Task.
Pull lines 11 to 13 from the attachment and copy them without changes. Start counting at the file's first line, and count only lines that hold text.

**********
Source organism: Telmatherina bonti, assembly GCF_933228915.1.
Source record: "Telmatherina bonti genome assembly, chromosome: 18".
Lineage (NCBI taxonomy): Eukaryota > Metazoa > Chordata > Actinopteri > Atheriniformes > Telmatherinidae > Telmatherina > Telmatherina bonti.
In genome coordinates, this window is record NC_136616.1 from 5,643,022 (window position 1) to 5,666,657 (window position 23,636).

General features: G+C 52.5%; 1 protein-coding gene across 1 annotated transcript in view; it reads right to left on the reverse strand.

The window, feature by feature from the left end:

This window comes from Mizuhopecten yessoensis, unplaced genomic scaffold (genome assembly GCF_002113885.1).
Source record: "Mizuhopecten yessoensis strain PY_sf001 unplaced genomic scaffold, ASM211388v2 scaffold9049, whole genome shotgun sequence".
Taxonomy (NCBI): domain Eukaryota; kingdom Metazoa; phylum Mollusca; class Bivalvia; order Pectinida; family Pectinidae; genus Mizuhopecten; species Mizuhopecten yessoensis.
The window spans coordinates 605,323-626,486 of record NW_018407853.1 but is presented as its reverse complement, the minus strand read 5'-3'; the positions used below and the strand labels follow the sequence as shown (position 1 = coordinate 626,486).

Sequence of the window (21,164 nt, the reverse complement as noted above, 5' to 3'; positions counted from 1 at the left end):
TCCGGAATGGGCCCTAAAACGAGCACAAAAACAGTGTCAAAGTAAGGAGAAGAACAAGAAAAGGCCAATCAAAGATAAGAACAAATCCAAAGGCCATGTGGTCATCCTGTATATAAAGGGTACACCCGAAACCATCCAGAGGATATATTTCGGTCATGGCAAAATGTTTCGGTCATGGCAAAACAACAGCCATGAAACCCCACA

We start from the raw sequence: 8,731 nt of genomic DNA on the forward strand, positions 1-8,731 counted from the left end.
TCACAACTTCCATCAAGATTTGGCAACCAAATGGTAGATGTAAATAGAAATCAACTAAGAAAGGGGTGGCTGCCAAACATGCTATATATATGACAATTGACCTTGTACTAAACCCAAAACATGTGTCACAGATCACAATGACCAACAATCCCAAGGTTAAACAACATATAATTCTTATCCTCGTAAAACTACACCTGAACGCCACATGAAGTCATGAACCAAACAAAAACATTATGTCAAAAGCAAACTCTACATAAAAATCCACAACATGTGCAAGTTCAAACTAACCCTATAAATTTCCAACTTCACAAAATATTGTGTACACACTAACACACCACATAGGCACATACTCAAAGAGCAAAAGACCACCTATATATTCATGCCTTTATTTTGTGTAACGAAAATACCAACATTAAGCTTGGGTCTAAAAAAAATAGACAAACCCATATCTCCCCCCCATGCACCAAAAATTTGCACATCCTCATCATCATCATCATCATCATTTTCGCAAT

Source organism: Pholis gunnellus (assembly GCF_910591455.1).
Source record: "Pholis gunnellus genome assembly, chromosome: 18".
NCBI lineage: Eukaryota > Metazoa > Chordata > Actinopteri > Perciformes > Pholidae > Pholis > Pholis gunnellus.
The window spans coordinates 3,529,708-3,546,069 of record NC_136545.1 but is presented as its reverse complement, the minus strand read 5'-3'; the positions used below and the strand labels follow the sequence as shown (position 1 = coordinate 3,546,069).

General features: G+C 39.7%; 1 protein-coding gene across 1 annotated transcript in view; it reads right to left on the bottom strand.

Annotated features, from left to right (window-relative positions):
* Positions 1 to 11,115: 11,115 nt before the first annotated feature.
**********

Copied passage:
Sequence of the window (21,164 nt, the reverse complement as noted above, 5' to 3'; positions counted from 1 at the left end):
TCCGGAATGGGCCCTAAAACGAGCACAAAAACAGTGTCAAAGTAAGGAGAAGAACAAGAAAAGGCCAATCAAAGATAAGAACAAATCCAAAGGCCATGTGGTCATCCTGTATATAAAGGGTACACCCGAAACCATCCAGAGGATATATTTCGGTCATGGCAAAATGTTTCGGTCATGGCAAAACAACAGCCATGAAACCCCACA

We start from the raw sequence: 8,731 nt of genomic DNA on the forward strand, positions 1-8,731 counted from the left end.